Senate passes prescription drug bill

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(Host) The Vermont Senate passed a bill on Wednesday that backers hope will ultimately lead to lower prescription drug prices for many Vermonters. The bill includes a controversial provision that would set a maximum price for drugs sold in Vermont.

VPR’s Steve Zind reports.

(Zind) The complex bill was crafted in three Senate committees and attacks prescription drug prices on several fronts. The most controversial section of the bill deals with controlling escalating prescription drug prices. It would give the state the authority to set a ceiling price for wholesale and retail drugs.

Rutland Republican Senator John Bloomer says the inclusion of the price control program is a poison pill for an otherwise good bill. Bloomer says the state can’t legally set wholesale prices and any attempt to control retail prices would only hurt Vermont pharmacists, without saving consumers money.

In floor debate Bloomer charged the price control provision is nothing more than election year politics – an empty promise to voters.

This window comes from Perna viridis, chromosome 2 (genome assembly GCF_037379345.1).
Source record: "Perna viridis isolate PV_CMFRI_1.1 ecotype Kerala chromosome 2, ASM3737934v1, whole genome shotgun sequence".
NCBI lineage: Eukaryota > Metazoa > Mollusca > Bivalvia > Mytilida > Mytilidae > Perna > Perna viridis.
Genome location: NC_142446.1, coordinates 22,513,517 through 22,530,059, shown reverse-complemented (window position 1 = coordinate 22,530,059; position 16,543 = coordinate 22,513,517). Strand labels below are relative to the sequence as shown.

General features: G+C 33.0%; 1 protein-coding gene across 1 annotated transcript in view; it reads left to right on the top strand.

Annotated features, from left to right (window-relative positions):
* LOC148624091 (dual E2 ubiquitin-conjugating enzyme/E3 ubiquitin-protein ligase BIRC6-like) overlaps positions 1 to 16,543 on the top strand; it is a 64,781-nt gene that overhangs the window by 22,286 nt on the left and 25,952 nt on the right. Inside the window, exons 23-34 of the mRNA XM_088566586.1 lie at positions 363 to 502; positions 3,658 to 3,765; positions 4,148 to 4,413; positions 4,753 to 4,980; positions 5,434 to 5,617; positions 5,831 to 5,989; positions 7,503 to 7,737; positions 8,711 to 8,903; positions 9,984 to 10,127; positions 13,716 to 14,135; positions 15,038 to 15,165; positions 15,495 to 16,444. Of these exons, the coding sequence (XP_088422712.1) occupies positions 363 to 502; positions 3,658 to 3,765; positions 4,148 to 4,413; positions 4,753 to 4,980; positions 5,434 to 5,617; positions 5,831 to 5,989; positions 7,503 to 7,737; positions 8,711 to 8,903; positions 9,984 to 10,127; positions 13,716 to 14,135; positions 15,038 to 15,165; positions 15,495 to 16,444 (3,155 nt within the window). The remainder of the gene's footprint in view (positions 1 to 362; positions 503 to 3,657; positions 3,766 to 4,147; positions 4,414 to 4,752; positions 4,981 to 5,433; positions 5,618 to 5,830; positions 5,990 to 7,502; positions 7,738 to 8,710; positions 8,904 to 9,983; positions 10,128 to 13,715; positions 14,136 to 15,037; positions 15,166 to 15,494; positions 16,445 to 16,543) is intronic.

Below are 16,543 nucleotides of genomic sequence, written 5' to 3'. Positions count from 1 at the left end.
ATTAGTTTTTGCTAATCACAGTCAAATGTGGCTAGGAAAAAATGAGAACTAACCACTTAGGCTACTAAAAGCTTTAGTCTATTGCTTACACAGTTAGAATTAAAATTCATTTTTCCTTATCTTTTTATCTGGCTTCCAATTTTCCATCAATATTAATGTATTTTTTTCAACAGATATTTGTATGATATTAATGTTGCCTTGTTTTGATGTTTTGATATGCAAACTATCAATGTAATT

(Bloomer) “If you start thinking you can fool your constituents, you’re undermining the credibility of this body and you’re undermining the institution of the Senate and I think that’s a shame. A shame.”

(Zind) But Chittenden Democrat Jim Leddy said by refusing to step in to control powerful pharmaceutical companies, the federal government is leaving the state no alternative but to take action.

(Leddy) “I think state after state and community after community and citizen after citizen are saying, enough is enough is enough. Will someone stand up for us? Will someone stand up to a bully? Will someone give us a voice? And we’re told, it’s politics.”

(Zind) After narrowly passing the price control amendment, the Senate voted by an overwhelming majority to send the bill on to the House.

The bill also includes a provision requiring health insurance providers to offer the same prescription drug coverage for re-imported drugs as they do for drugs purchased in this country. Re-imported drugs from Canada are considerably less expensive than their counterparts in this country.

For Vermont Public Radio, I’m Steve Zind in Montpelier.

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